As for 'collectable', I think it's funny that the most valuable old junk is the stuff least likely to be collected. Old PEZ dispensers, ancient CocaCola bottles, Disney sketches.. the corny/passe stuff you're throwing out now is the most likely thing to fetch a fortune on eBay fifty years from now.

The biggest depreciation hit I'm going to take on the Elise is the dealer's "market adjustment" premium. That's burned as soon as I drive off the lot. It's hard to swallow.

And remember, the only way to take a big loss is by putting too FEW miles on it. You pay $1/mile for the first 45,000 miles, and the rest are free. :)
 

·
Forum Founder
Joined
·
29,083 Posts
James A said:
History with Lotus says it will be lousy! Look at about any Lotus and you'll see.
But history would be more relevant if Lotus previously imported car that had this much demand, and where it's doubtful it will be easy to get one a year from now, or even two.

A lot of the old Lotuses are sure cool cars, but I am sure they didn't have the crowds, the excitement, the media attention.. that the Elise has.

The question is if the clamor and demand will die down disproportionately, or if a newer/better car will be available in that time frame and price point.
 

·
Registered
Joined
·
7,610 Posts
One other factor that would set the Elise apart from it's predecessors is the internet. Back then, you didn't really hear much of the Elan, or Espirit useless you read a car magazine, or watched a James Bond movie or "Pretty Woman." Now, even MSN shows the Elise on it's main page once in a while.

If Lotus was internet savy, they really could have used it for free publicity and customer relations.
 

·
Forum Founder
Joined
·
29,083 Posts
Allan Gibbs said:

If Lotus was internet savy, they really could have used it for free publicity and customer relations.
Free publicity and free customer relations???

Welcome to EliseTalk! :) :)
 

·
Registered
Joined
·
6,802 Posts
Yep,
the m100 Elan is the only modern era Lotus that's held up fairly well in terms of it's real world price when new (not what Lotus had hoped to get for it, ie 26,500 vs 42,500)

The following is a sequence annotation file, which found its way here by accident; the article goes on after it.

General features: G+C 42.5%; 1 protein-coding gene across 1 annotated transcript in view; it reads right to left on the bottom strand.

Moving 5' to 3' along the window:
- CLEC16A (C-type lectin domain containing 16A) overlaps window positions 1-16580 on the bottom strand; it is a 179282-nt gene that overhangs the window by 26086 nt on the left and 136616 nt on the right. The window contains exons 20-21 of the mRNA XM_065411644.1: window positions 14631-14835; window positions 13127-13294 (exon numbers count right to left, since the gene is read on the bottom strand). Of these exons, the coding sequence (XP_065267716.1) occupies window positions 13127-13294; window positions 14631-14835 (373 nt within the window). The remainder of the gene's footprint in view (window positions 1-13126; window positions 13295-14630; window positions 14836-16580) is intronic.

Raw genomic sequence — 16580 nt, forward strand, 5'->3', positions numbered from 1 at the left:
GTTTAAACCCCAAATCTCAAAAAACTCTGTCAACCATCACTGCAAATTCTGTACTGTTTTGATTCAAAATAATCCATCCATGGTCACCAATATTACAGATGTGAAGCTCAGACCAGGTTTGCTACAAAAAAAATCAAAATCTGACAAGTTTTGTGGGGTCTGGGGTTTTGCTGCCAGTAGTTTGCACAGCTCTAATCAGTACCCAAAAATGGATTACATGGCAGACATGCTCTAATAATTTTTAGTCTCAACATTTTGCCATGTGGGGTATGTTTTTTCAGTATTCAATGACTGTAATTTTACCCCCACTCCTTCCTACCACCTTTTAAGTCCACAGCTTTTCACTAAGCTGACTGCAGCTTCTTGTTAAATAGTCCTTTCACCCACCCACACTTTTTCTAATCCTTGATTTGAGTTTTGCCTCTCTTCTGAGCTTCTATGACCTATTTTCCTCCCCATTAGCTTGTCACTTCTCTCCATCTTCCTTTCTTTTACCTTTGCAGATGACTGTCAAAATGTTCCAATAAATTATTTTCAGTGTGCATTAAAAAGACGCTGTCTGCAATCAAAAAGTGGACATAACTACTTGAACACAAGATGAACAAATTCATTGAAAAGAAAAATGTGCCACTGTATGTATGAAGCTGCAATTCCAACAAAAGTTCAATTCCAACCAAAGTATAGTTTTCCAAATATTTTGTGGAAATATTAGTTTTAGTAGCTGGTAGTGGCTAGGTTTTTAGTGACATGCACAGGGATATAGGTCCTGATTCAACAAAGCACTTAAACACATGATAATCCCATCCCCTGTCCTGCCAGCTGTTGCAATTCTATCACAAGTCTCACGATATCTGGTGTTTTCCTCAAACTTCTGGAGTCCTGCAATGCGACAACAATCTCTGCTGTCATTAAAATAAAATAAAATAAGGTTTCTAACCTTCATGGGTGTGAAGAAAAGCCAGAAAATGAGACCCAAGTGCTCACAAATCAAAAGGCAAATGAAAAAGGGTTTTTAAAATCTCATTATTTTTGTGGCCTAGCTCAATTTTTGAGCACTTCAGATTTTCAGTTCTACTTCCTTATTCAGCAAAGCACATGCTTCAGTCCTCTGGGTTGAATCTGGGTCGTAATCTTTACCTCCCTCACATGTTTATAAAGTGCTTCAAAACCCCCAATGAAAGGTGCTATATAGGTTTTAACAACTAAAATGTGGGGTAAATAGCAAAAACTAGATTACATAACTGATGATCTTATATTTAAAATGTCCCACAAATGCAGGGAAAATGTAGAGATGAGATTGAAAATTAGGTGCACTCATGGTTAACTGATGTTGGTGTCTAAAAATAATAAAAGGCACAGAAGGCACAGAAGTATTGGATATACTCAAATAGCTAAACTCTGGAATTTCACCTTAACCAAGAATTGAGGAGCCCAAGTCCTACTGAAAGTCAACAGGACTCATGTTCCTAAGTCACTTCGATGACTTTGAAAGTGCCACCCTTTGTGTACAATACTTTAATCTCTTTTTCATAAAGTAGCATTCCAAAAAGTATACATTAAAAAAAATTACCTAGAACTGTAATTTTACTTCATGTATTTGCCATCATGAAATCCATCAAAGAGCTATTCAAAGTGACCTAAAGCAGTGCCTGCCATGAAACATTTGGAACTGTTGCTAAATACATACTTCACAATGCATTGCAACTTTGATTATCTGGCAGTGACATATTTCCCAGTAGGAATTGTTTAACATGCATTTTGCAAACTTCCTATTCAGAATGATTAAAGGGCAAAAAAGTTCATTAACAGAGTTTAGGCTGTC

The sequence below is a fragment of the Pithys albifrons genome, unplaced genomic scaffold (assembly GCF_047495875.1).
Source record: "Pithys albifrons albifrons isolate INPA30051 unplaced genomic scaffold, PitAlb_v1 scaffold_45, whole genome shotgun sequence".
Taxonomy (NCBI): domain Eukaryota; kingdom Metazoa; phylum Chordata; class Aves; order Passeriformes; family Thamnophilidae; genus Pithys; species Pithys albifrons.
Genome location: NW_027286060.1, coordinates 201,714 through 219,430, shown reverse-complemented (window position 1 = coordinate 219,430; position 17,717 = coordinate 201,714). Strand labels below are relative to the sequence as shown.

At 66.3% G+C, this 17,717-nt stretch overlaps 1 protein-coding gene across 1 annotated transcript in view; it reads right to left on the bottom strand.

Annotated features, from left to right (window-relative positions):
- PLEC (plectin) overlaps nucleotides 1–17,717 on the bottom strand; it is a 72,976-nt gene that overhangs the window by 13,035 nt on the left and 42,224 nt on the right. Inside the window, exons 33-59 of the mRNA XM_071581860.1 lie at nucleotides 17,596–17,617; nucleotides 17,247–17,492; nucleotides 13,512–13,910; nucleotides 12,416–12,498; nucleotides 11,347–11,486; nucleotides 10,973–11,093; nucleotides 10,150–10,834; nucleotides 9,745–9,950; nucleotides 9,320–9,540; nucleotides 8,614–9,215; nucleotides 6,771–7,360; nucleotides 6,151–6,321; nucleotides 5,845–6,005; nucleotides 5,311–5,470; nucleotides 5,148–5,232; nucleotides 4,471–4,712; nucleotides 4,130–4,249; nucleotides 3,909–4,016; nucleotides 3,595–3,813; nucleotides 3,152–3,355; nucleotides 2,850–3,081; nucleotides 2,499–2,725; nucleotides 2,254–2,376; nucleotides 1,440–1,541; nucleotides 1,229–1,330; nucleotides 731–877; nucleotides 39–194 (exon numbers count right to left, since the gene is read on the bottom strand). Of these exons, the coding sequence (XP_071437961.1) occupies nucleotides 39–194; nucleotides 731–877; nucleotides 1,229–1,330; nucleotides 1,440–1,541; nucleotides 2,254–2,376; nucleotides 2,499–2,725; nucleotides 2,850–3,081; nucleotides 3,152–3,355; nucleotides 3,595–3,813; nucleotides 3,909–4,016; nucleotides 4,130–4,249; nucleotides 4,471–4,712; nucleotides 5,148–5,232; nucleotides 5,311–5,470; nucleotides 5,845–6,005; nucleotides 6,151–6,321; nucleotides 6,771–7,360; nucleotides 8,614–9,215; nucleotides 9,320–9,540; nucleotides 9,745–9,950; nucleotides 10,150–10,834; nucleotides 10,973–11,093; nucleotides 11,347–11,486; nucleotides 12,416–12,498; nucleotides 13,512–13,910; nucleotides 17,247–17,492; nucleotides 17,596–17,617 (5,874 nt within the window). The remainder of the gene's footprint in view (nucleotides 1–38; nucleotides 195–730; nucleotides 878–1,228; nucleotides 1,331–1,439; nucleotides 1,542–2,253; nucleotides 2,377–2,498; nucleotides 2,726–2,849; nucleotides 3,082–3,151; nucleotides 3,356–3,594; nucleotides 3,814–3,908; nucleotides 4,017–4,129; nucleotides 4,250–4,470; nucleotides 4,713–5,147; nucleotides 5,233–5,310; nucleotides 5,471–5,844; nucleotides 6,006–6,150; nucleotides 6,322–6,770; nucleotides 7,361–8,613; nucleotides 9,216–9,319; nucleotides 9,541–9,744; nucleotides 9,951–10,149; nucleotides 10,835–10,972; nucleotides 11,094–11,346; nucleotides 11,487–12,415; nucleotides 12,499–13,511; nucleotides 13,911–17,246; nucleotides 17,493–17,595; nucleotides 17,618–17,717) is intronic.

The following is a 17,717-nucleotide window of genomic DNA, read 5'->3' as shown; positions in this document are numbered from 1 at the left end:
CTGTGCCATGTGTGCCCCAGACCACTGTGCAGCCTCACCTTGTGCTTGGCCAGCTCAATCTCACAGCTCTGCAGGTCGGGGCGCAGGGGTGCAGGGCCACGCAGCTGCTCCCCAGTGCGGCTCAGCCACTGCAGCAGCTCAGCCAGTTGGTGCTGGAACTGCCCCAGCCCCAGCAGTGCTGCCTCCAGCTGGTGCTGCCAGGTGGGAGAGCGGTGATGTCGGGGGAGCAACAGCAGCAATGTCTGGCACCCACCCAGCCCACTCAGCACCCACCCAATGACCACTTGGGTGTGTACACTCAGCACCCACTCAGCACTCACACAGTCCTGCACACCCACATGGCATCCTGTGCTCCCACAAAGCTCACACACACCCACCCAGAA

Chris
 

·
Registered
Joined
·
970 Posts
Discussion Starter #19
Randy Chase said:
But history would be more relevant if Lotus previously imported car that had this much demand, and where it's doubtful it will be easy to get one a year from now, or even two.

A lot of the old Lotuses are sure cool cars, but I am sure they didn't have the crowds, the excitement, the media attention.. that the Elise has.

The question is if the clamor and demand will die down disproportionately, or if a newer/better car will be available in that time frame and price point.

I would agree with you but objectively speaking, the other Lotus cars imported to US in the past have been imo ugly and not very inspiring. The Elise is the first car that will appeal to the masses imo. The Elan and Esprit might be decent cars, but they are not well liked by most. The sales numbers validate my opinions. The current Esprit looks very dated and the interior is a joke. And yes the interior does matter when a car costs 100K. I think Lotus will turn the corner with the Elise as far as reliability, resale value, customer support. With Proton backing, while they will cont. to have small co. values with respect to the spirit and performance aspirations of the Chapman mindset, everything else will change. They actually want to make some money this time!...:)
 

·
Registered
Joined
·
592 Posts
The answer to this question will come when the early adopters are satisfied. If the limited number of Elise's continue to be in short demand in 2-3 years, then the car will maintain a decent value. However, I think it is likely in 2-3 years you will be able to walk into a Lotus dealer and drive off with a car.

Plusses:
High desireablility (now)
Fantastic performance
Limited production
Looks
Toyota engine
Will have to be superceeded in 2007 by a US compliant design that may be less desireable

Minusses:
Limited market
Fantastic performance will be utilized by owners :D
Looks
Lightweight design means it will not be as durable as a typical car. Early Lotus (i.e. Elan, Europa) age very poorly and take quite a bit of maintenance. But they are still desireable today.

This car will depreciate, its anyones guess how much. My opinion is if you are buying this car with the expectation to recoup a significant portion of your purchase price you are taking a huge risk. Don't base your valuation on this board. We are all fanatics. If you look in the new Autoweek, their Fast Poll on the Elise has more negative comments than positive. I would assume (hope) this is in proportion to the comments they receive.
 
1 - 20 of 50 Posts
Top